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Direct observation of dislocation plasticity in HEA by in-situ TEM

The objectives of this project is to understand the strengthening mechanisms of high entropy alloys (HEAs) from a dislocation plasticity point of view. The effects of microstructure and local composition, down to the atomic scale, on the plastic deformation are also investigated to establish a fundamental structure-property relationship of HEAs.

An on going project is focusing on the dislocation plasticity in a single crystal FeMnCoCrNi HEA. In-situ TEM tensile straining tests (Fig. 1), as well as micropillar compression tests, are conducted to observe the deformation behavior and correlate it with the mechanical response during deformation.  Characteristics of dislocations, such as Burgers vector, dislocation density, stacking fault width and velocity are measured to reveal the fundamental origins of plastic deformation in HEAs (Fig. 2). In addition, atomic-scale chemical analysis by STEM-EDS and atom probe tomography (APT) resolve the presence of local compositional inhomogeneities or second phase formation on a sub-nanometer scale.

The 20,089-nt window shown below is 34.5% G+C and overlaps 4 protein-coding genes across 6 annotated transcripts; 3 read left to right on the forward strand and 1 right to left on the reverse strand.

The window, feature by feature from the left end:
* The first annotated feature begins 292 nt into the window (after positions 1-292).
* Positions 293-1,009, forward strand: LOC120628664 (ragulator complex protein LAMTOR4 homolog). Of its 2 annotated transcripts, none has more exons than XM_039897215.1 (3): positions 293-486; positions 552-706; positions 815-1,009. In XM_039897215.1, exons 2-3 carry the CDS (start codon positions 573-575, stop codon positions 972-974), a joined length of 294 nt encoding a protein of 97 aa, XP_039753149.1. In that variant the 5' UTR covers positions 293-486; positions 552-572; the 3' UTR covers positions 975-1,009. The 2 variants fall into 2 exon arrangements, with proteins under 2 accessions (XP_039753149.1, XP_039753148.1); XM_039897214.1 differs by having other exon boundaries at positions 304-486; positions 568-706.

In future work, we will extend the developed methodologies to study the interaction of dislocations with internal material defects. Especially grain boundaries are suggested to play an important role in the strengthening of HEAs, thus we are focusing on exploring the interaction between dislocations and grain boundaries by high resolution and in-situ TEM. The grain boundary structure, chemistry and properties of HEAs will be explored by high-resolution TEM and STEM imaging, in-situ TEM deformation, and APT. The diffusion behavior and mobility of the pre-characterized grain boundaries at elevated temperatures will be established by in-situ heating experiments in the TEM.

Figure 1: FIB lamella for in-situ TEM straining tests

Figure 2: Weak beam dark field image of an array of dislocations in HEAs

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